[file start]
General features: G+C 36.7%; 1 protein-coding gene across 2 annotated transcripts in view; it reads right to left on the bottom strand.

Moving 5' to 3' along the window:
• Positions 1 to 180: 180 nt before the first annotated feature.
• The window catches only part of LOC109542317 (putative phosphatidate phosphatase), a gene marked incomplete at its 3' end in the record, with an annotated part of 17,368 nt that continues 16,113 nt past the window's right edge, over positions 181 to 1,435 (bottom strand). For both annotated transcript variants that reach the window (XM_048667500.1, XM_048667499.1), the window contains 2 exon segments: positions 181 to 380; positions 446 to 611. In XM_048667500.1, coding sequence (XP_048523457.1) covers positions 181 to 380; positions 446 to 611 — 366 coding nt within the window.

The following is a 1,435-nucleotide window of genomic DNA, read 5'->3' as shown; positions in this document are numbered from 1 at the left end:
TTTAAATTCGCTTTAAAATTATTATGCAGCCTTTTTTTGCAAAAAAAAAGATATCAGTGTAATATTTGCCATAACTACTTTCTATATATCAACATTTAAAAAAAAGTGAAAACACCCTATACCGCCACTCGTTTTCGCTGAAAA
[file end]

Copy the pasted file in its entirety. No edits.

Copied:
General features: G+C 36.7%; 1 protein-coding gene across 2 annotated transcripts in view; it reads right to left on the bottom strand.

Moving 5' to 3' along the window:
• Positions 1 to 180: 180 nt before the first annotated feature.
• The window catches only part of LOC109542317 (putative phosphatidate phosphatase), a gene marked incomplete at its 3' end in the record, with an annotated part of 17,368 nt that continues 16,113 nt past the window's right edge, over positions 181 to 1,435 (bottom strand). For both annotated transcript variants that reach the window (XM_048667500.1, XM_048667499.1), the window contains 2 exon segments: positions 181 to 380; positions 446 to 611. In XM_048667500.1, coding sequence (XP_048523457.1) covers positions 181 to 380; positions 446 to 611 — 366 coding nt within the window.

The following is a 1,435-nucleotide window of genomic DNA, read 5'->3' as shown; positions in this document are numbered from 1 at the left end:
TTTAAATTCGCTTTAAAATTATTATGCAGCCTTTTTTTGCAAAAAAAAAGATATCAGTGTAATATTTGCCATAACTACTTTCTATATATCAACATTTAAAAAAAAGTGAAAACACCCTATACCGCCACTCGTTTTCGCTGAAAA